Audi did their homework at the 2019 IAA in Frankfurt. The German carmaker not only presented the Q3 Sportback and A1 Citycarver, but good old petrol-induced horsepower came a blazing with the delectable RS7 Sportback and RS6 Avant. But since the future is pointing towards electrification, Audi also previewed the near-production version of the new e-tron Sportback electric SUV. And they did it under the cover of darkness to make the tease extra special.
The Audi e-tron Sportback is based on the e-tron SUV
You can think of the e-tron Sportback as an e-tron SUV with a sloping roofline. In some angles, the e-tron Sportback bears a striking resemblance with the e-tron GT sedan, albeit sitting higher above the ground. And this is fine since the Sportback is the newest member of the e-tron family. For all intents and purposes, the new e-tron Sportback is for people who think the e-tron SUV is too conventional for what is purported to be a high-tech, all-electric SUV.
But there are quirks to that curvaceous sloping roofline. While it gives the e-tron Sportback a sportier and more aggressive stance (most especially when viewed from the sides), this will have a profound impact on cargo capacity and rear-seat headroom. Similar to other SUVs with sloping rooflines like the Mercedes-Benz GLC Coupe, Porsche Macan, and BMW X2, the e-tron Sportback is for those who prioritize style over everyday practicality.
Audi’s e-tron Sportback will make a proper debut at L.A. Auto Show
The Audi e-tron Sportback is the first all-electric coupe SUV in the automotive landscape, and it’s slated to make a proper debut at the upcoming Los Angles Auto Show in mid-November. The first e-tron SUV is a marvelous rendition of an all-electric SUV, but admittedly the design is not as exciting as the Sportback. With sporty contours, a flat rear line, and wide surface areas, the e-tron Sportback clearly inherits the grand touring DNA of the e-tron GT.
The e-tron Sportback’s all-electric powertrain is shared with the e-tron SUV
Audi has yet to divulge the juicy bits, but we reckon the Sportback will have the same dual electric motors and 95 kWh battery pack as the e-tron SUV. This means an output of 402-horsepower and 487 pound-feet of torque, enough to propel the Sportback from 0 to 60 mph in around 4.5-seconds. Driving range is expected to reach 310-miles (500 kilometers) in a single charge, but U.S. EPA estimates will most likely place this around 240-miles of range.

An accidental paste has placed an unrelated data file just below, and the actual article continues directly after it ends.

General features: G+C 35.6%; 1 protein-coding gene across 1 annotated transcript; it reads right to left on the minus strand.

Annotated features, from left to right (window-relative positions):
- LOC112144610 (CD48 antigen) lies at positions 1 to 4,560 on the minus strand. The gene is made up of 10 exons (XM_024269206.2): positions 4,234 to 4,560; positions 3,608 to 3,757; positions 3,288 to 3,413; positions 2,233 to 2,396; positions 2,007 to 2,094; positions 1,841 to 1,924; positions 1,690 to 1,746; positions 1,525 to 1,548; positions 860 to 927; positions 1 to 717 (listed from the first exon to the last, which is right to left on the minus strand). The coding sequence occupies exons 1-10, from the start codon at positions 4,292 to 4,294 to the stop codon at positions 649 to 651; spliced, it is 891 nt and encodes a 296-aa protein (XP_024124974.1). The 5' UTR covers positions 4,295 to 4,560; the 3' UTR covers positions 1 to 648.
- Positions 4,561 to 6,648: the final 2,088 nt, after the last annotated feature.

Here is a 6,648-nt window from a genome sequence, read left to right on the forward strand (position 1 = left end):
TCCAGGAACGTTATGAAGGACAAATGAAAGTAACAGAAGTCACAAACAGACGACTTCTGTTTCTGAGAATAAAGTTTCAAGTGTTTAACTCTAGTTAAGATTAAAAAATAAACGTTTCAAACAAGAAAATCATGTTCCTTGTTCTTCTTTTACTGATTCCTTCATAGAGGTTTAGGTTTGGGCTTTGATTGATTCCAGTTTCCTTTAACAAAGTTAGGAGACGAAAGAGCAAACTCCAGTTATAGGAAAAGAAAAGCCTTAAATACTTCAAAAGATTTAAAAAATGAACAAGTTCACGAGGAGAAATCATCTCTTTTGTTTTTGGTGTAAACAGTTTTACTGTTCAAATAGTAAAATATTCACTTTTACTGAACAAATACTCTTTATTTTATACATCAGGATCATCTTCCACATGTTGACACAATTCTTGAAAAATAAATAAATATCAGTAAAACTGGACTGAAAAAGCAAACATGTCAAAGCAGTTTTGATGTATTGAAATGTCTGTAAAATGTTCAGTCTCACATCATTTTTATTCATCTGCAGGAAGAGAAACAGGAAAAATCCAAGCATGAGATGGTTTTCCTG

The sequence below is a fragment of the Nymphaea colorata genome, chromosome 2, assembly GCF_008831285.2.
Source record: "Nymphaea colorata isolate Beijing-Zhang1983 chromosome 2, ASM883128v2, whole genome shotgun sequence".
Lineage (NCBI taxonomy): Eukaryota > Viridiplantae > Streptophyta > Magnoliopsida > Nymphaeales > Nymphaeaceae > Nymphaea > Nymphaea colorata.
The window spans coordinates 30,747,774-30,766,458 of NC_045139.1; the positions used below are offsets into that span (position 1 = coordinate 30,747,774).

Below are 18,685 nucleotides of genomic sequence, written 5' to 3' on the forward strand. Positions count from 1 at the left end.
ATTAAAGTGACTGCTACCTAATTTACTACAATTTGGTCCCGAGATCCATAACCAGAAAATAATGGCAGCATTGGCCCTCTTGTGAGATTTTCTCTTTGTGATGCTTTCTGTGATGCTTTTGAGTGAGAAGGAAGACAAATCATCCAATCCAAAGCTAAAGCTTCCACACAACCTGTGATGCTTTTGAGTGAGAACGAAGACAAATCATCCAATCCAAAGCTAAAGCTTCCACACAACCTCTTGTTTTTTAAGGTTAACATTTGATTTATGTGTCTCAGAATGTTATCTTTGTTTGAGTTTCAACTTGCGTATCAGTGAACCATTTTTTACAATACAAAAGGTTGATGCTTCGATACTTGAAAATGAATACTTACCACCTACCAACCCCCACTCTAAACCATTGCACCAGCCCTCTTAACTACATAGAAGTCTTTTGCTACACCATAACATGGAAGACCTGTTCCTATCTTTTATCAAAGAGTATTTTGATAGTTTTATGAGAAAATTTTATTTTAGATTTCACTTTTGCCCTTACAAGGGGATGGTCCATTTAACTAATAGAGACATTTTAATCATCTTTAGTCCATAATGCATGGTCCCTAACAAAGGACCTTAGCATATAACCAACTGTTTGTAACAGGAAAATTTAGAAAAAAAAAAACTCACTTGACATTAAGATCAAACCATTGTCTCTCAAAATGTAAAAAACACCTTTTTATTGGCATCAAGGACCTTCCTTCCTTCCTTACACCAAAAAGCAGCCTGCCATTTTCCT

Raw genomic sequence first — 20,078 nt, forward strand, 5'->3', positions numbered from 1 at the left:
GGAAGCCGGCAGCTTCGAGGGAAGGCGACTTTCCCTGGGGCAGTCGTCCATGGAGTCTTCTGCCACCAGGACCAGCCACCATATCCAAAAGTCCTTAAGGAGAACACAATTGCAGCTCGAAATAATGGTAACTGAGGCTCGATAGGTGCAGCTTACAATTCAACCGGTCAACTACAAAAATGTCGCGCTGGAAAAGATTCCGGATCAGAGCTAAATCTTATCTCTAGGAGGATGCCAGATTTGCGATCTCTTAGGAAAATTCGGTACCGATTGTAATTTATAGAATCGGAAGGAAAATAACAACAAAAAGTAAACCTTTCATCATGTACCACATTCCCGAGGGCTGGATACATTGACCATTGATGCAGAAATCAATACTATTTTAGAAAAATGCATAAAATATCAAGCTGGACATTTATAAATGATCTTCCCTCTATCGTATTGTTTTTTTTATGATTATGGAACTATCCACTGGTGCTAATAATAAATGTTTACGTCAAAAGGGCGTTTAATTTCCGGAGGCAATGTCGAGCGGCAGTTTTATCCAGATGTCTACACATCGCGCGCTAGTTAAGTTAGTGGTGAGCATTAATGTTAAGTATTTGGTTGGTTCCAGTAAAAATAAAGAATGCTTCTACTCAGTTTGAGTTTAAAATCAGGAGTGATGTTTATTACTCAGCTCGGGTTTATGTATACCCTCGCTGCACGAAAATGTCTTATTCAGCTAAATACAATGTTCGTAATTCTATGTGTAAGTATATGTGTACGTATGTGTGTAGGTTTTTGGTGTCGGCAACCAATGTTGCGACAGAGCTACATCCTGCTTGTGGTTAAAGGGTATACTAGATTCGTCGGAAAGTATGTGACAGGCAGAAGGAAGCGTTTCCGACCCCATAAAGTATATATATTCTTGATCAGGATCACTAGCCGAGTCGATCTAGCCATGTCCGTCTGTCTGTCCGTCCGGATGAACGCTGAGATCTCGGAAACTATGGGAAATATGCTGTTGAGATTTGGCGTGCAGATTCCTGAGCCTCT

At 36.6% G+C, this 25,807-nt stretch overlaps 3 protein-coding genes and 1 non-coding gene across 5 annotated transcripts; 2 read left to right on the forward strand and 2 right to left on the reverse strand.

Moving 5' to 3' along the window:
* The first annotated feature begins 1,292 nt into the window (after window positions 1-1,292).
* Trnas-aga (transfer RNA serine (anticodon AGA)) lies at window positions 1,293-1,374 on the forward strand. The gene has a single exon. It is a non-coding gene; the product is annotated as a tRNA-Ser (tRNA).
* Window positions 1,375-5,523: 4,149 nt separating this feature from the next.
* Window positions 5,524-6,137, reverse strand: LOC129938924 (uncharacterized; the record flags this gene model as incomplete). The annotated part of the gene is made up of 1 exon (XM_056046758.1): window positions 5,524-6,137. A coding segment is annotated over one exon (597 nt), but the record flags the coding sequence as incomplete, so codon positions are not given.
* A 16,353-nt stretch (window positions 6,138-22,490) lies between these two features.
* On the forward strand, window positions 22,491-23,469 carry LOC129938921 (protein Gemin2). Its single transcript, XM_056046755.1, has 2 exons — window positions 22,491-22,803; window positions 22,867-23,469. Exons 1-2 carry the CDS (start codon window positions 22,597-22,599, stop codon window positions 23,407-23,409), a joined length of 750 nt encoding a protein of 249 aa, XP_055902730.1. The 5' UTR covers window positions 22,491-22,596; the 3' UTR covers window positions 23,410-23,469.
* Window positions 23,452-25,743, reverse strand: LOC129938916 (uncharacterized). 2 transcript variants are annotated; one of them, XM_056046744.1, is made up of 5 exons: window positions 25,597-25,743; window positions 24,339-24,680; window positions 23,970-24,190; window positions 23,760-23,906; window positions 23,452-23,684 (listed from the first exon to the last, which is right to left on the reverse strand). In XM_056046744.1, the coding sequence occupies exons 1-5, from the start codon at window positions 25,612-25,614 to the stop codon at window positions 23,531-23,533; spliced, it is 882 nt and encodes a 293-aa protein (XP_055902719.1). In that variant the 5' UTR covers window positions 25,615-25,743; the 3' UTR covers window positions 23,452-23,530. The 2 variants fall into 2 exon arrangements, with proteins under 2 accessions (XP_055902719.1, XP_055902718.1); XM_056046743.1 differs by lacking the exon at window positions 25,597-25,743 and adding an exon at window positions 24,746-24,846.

But nothing is final at this point. But if you’ll ask us, would it hurt if the Sportback version of the e-tron came with more power and range?
It will most likely come with air suspension and advanced recuperation technology
Since the e-tron Sportback is essentially an e-tron SUV with a sexier roofline, all the nice things in the latter will most likely carry over to the former. This includes Audi’s brilliant recuperation technology that charges the battery while coasting or by triggering the paddles in the steering wheel. This allows for one-pedal driving without stepping on the brakes in normal driving scenarios.
We’re also expecting the Audi e-tron Sportback to have the same air-sprung suspension in the e-tron SUV. This not only means adjustable ride comfort, but it has the ability to lower or raise the vehicle for some mild off-road action. Of course, having twin electric motors also means having all-wheel-drive, and it wouldn’t be amiss if the e-tron Sportback is capable of bashing over light dirt, snow, gravel, or sand.
The Audi e-tron Sportback is coming in 2020
But first, Audi will formally introduce the e-tron Sportback at the Los Angeles Auto Show. Pricing and other information are yet to be revealed at this point, but we have a strong hunch the Sportback will demand a premium over the e-tron SUV’s $74,800 base price. The future of mobility is looking good, at least from our perspective.
OK, the thing — from the side, at least, looks beautiful. The claimed acceleration is good, maybe even very good. But, why, AGAIN, can’t the range, the “real world” EPA (USA) range get to 251? Also, this battery apparently doesn’t accept the 350KW recharge capability promised by the GT and the Taycan. Will the charge to 80% really be less than 30 minutes? My friends who have Tesla’s say to “allow nearly an hour” even when “super-charging.” My experience — which is pretty extensive — with the currently available e-tron (at 240V 10KW) makes me think a recharge of this new e-tron may be, in terms of time, hit or miss (at least until the super-charging network becomes more numerous.) This is a fairly-good next step, but I’m not so sure it’s enough. And, it will “command a premium” over the e-tron (the SUV version)? That makes little sense — the country, the world is “hot for SUV’s.” Why not cut the price about $3K and then, counting on the $7,500 tax credit, get some numbers on the road.